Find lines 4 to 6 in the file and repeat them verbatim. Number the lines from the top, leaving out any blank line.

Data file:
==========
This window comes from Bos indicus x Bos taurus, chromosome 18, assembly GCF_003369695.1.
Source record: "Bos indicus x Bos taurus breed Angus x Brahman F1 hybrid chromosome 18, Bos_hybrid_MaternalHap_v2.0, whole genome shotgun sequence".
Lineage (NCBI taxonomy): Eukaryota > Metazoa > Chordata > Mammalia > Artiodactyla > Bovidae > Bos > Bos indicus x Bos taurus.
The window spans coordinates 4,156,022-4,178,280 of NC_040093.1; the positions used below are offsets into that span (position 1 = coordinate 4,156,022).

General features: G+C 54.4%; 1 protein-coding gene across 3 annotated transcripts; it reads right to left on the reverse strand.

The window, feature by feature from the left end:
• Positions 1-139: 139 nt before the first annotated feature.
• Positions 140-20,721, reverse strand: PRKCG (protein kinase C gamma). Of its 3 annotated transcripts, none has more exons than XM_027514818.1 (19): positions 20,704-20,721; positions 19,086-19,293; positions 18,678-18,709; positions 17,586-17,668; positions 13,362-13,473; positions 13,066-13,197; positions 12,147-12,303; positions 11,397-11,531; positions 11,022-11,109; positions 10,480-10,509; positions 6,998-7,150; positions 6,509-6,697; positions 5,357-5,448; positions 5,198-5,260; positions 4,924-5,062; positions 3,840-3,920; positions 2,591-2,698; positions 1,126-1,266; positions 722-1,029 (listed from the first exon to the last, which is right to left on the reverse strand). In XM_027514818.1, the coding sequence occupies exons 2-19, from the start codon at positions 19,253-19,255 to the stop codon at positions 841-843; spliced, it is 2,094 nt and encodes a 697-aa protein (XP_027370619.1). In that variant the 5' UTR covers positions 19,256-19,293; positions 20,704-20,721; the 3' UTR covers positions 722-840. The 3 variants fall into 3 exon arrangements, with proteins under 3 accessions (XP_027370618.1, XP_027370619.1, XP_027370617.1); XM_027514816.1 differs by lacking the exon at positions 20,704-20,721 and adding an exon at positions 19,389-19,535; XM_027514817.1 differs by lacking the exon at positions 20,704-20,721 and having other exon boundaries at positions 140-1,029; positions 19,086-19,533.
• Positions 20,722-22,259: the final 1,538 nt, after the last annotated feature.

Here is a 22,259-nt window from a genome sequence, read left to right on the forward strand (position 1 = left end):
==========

The window spans coordinates 4,156,022-4,178,280 of NC_040093.1; the positions used below are offsets into that span (position 1 = coordinate 4,156,022).

General features: G+C 54.4%; 1 protein-coding gene across 3 annotated transcripts; it reads right to left on the reverse strand.

The window, feature by feature from the left end: